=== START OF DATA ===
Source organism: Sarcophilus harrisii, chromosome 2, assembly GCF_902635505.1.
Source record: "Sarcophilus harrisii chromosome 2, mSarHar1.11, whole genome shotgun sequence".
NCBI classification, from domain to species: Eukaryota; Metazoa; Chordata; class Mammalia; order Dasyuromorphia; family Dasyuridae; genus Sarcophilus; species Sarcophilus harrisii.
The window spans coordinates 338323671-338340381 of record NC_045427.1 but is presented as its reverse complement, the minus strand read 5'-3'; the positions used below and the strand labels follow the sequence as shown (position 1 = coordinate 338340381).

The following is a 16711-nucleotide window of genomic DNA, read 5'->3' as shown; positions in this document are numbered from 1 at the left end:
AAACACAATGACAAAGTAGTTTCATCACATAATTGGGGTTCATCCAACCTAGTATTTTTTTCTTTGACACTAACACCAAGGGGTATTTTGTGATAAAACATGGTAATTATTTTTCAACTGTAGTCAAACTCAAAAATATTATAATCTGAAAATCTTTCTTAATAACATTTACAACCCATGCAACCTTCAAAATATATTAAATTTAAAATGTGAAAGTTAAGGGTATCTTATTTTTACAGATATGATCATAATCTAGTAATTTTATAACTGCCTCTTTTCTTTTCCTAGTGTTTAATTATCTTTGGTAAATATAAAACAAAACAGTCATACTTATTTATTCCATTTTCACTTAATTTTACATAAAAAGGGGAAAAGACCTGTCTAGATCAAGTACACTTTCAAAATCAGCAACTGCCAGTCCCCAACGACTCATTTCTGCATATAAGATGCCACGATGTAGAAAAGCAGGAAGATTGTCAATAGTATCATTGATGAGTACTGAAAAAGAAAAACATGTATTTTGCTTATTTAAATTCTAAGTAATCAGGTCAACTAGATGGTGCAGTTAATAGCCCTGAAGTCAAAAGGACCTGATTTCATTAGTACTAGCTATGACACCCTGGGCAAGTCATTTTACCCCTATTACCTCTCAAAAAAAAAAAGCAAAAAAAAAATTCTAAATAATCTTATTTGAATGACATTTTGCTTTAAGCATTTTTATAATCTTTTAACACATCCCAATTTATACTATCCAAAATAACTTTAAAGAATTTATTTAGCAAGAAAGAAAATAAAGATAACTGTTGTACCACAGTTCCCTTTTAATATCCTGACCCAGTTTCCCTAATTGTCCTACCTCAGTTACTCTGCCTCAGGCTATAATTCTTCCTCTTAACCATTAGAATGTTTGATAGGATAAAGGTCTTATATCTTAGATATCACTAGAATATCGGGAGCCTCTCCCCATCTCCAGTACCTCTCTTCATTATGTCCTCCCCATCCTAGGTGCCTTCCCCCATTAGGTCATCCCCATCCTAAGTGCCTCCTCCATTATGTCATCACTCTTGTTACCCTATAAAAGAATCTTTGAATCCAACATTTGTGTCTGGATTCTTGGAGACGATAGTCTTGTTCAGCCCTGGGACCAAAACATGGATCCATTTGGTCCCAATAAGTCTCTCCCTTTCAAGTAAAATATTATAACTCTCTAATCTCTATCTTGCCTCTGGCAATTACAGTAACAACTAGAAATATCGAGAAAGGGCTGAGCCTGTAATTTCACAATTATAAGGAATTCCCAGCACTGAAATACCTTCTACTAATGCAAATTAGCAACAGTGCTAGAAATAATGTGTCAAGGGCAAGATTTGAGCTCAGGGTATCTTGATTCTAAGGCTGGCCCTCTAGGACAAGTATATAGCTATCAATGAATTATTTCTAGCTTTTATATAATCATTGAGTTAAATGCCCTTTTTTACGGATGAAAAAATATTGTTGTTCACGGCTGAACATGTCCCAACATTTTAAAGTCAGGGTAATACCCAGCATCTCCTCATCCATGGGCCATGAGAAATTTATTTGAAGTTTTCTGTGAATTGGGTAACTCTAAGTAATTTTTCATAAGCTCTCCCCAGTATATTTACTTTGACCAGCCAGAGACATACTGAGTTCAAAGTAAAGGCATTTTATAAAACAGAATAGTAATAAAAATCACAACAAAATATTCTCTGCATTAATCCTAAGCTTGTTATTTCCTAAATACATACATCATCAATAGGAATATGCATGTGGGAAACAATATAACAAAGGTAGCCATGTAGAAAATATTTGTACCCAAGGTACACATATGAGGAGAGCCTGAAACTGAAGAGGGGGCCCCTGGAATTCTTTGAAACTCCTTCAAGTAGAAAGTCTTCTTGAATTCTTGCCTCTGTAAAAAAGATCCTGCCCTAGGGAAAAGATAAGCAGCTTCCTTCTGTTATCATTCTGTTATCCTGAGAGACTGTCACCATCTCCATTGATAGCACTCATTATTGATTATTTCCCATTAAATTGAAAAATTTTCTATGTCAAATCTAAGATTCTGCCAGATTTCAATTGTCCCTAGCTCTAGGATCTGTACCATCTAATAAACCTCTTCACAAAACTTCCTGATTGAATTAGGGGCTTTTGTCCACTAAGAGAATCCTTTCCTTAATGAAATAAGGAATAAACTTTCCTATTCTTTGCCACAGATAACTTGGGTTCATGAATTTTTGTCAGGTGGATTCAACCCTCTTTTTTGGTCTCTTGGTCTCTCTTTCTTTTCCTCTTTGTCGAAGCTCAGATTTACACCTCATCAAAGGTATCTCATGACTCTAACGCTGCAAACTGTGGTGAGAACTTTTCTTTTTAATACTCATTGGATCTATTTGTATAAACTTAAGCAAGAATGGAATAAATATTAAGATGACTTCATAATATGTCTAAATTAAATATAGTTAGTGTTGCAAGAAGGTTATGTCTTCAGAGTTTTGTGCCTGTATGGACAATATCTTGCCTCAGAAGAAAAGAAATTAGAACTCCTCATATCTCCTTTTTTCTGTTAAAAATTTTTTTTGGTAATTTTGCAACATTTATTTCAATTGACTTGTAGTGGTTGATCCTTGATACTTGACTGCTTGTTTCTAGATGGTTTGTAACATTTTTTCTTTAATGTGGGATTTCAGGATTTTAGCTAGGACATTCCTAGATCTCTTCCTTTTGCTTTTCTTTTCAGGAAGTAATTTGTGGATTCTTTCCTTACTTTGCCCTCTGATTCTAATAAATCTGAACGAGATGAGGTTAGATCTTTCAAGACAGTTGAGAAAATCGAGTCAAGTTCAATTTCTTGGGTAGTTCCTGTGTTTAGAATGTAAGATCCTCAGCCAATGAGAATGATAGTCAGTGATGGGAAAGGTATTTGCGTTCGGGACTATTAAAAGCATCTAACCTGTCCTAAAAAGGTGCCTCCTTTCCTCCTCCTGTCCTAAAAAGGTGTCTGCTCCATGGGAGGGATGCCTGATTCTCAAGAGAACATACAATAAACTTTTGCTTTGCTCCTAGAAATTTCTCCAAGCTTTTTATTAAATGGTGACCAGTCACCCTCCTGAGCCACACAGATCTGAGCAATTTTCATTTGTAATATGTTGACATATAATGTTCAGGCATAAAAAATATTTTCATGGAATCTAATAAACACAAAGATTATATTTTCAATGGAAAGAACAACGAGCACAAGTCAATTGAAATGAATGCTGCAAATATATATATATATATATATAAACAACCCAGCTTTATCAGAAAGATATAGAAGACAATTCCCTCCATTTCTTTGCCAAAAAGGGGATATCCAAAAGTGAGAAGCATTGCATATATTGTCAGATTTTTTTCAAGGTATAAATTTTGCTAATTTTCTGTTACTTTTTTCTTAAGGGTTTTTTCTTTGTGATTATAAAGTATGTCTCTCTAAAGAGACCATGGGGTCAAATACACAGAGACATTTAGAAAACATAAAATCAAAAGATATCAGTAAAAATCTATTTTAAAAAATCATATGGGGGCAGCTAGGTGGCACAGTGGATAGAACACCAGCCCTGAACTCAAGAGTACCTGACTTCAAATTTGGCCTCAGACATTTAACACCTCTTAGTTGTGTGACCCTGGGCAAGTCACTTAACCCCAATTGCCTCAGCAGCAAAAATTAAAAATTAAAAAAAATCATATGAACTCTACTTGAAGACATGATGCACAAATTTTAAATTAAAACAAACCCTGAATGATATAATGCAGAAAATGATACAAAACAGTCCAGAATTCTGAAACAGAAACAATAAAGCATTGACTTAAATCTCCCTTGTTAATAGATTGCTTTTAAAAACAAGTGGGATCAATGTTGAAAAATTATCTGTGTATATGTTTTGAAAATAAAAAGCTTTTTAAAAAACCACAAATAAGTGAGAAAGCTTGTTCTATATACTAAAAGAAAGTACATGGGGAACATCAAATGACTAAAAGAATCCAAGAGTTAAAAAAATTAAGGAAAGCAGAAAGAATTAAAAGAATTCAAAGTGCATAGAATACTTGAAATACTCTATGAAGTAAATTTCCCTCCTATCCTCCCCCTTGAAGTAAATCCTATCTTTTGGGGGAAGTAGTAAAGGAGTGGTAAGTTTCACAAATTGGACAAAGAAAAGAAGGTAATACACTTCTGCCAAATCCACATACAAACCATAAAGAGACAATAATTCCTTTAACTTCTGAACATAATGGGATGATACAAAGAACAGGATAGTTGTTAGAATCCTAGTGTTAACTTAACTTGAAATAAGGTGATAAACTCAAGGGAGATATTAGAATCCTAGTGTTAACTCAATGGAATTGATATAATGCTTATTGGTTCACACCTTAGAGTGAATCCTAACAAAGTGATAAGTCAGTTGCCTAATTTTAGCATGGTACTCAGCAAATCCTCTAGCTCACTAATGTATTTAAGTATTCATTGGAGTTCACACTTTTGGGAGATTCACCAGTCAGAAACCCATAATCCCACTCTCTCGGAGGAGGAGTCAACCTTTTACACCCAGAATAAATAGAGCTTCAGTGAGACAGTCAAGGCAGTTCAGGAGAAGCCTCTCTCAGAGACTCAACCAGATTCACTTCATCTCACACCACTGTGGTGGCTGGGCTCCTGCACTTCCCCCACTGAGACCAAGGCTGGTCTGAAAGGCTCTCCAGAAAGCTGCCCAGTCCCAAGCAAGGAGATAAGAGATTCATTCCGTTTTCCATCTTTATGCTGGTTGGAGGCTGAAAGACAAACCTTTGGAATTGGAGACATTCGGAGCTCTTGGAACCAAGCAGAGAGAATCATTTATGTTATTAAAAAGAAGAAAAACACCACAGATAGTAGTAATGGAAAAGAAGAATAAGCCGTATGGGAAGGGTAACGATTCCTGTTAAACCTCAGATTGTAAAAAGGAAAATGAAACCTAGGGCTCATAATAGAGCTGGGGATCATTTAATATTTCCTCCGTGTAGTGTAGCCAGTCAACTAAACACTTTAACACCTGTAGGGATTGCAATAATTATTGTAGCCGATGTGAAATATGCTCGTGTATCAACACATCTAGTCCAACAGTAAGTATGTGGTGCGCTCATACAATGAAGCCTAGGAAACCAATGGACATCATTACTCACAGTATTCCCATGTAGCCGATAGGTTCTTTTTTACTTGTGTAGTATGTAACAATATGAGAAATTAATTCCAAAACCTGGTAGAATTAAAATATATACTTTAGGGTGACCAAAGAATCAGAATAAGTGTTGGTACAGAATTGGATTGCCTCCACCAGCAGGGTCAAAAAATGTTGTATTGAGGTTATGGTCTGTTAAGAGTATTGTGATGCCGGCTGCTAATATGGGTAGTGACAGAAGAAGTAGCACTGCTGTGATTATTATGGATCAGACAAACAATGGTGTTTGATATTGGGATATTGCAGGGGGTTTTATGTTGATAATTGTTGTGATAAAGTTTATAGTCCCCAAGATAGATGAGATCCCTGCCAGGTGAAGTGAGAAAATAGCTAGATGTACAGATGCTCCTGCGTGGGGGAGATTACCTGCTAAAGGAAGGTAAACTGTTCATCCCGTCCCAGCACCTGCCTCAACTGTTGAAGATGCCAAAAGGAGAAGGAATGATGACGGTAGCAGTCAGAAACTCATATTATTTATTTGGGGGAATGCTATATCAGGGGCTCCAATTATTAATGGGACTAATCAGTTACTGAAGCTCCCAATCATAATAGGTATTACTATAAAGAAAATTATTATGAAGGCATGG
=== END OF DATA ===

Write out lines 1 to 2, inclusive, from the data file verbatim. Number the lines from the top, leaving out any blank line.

Source organism: Sarcophilus harrisii, chromosome 2, assembly GCF_902635505.1.
Source record: "Sarcophilus harrisii chromosome 2, mSarHar1.11, whole genome shotgun sequence".